express themselves too strongly in the matter of proclaiming their sacred orders still very much alive. The rites of the societies were performed in secret places for a number of years after the advent of the prophet, but as the adherents of the New Religion became more conservative, the societies again gradually entered into public ceremonies held in the council houses on thanksgiving occasions. At such times some of them gave public exhibitions of their rites; others had no public ceremonies whatsoever. With the gradual acceptance of the New Religion by the great majority of the people, the older religious belief was blended into the new. The Iroquois regard it as their Old Testament. The tabooed societies became bolder in their operations, and the new religionists entered their folds with few if any qualms.
It was about this time that their policy seems to have changed, for after some inquiry the writer can find no restriction placed on membership by reason of phratry or clanship. Candidates might join any society regardless of clan except the society of Men-who-assist-the-women's-ceremonies, which is not a secret organization. This society consists of two divisions, the membership of a division being determined by phratry. It is purely a benevolent society, however, and has nothing to do with "medicine." The various societies of all kinds had, and still have, individual lodges, each of which is nominally independent of any jurisdiction save that of its own officers, The leaders, however, confer and keep their rites uniform. At present, especially in the Little Water Company, it is not even necessary for the song-holder, the chief officer, to be a pagan. This company is the only one which can boast of any great Christian membership or of a lodge composed entirely of nominal Christians. This lodge is the Pleasant Valley Lodge of the Little Water Company on the Cattaraugus reservation. Mrs Harriet Maxwell Converse joined this lodge in 1892, afterward joining the pagan lodge at Newtown.
A careful study of the Iroquois societies will lead to the conclusion that most of the societies are of ancient origin and that their rituals have been transmitted with little change for many years. Indeed, that under the circumstances any changes should have been made would be stranger than that none had occurred at all. Most of the rituals are chanted in unison by the entire company of members, and any change in note, syllable, or word would immediately be detected. Rites transmitted by song are more difficult to change than simple recitals where musical rhythm is not correlated with the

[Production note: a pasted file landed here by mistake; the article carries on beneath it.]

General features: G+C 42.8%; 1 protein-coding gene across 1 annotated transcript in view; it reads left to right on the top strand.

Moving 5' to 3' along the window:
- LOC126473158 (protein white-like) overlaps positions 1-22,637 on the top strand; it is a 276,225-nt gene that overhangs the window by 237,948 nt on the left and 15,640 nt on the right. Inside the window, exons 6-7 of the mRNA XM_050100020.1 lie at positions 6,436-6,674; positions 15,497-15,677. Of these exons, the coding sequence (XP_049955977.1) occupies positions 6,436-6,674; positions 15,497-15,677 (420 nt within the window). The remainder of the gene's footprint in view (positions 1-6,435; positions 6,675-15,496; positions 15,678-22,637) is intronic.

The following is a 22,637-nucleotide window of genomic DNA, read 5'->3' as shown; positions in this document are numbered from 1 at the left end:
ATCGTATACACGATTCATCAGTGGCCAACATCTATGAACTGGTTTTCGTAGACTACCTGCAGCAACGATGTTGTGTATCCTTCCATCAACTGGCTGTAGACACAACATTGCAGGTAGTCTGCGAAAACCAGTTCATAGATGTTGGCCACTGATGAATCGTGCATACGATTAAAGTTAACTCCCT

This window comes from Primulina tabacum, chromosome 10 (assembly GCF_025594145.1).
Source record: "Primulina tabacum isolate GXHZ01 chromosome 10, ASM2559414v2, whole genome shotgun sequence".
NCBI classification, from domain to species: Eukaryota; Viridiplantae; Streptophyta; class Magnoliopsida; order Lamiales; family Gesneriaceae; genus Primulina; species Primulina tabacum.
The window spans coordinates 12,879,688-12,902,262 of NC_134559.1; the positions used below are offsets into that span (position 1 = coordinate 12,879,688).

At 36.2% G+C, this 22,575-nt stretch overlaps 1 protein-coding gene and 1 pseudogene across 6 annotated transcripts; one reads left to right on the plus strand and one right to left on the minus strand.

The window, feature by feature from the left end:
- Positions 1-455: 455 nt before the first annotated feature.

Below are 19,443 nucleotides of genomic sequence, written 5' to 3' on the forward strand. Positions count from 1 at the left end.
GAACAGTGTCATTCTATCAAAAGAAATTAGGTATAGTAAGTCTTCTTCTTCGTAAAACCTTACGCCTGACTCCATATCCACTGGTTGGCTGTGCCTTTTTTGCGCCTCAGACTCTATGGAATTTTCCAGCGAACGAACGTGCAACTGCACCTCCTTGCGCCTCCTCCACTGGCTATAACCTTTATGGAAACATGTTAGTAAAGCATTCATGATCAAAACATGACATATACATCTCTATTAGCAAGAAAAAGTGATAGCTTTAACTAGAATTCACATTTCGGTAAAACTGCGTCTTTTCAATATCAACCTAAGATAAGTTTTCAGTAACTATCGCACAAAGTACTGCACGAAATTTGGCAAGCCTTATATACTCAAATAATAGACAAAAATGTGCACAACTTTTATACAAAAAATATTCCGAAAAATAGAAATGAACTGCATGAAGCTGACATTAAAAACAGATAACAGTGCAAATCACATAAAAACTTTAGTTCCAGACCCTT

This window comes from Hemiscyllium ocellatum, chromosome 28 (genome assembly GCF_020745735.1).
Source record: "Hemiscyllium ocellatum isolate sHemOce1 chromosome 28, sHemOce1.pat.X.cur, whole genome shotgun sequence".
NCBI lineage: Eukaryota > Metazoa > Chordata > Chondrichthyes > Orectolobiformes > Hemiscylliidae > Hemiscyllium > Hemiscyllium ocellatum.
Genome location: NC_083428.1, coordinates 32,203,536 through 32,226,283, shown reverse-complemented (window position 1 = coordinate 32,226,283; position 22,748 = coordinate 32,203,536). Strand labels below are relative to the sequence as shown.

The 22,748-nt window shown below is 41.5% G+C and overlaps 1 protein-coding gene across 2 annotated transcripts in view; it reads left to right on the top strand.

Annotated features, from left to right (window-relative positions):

word. Some of the rituals, moreover, contain archaic words and expressions, and even entire sentences are not understood by the singers.
Each society has a legend by which its origin and peculiar rites are explained. Most of these legends portray the founder of the society as a lost hunter, an outcast orphan, or a venturesome youth curious to know what was farther on. The founder got into strange complications, saw strange or familiar animals engaged in their rites, was discovered, forgiven, adopted, kept a captive, and finally, after long study and many warnings, was sent back to his people to teach them the secrets of the animals and how their favor could be obtained. The secrets were to be preserved by the society which the hero was to found. 1 There are some variations of this abstract, but it covers the general features of most of the legends.
The study of the societies was commenced by the writer in 1902, and during the years 1905-6 an almost uninterrupted study was made for the New York State Education Department, and the results deposited in the State Library. Since that time the research has been continued for the New York State Museum. Paraphernalia have been collected, phonograph records have been made of many of the songs and ceremonial speeches, texts have been recorded and translated, legends have been gathered, and some music has already been transcribed. There still remains an enormous amount of work to be done, and it is greatly to be regretted that a multiplicity of duties bars the way for as speedy progress in this work as might be desirable, especially since many of the informants are old people and in ill health.
A brief outline of the various societies is presented in this paper. It is impossible for the sake of brevity to present a fair compend or even a systematic outline. The main features of the less known organizations and some neglected facts of the few that are better known are mentioned, it being hoped that even such statements may be useful to students of ethnology. The list follows. 2
113:1 Adapted from the author's article in American Anthropologist, 2:2, April-June, 1909.
113:2 Morgan, Ancient Society, p. 97, ed. 1907.
114:1 The modern Iroquois call all sorcerers and conjurers, regardless of sex, "witches." They never use the masculine form.
116:1 Myths and Legends of the Iroquois, N. Y. State Mus. Bul. 125, p. 176.
116:2 A description of some of these societies was prepared for incorporation in the Fifth Annual Report of the Director of the State Museum, 1909.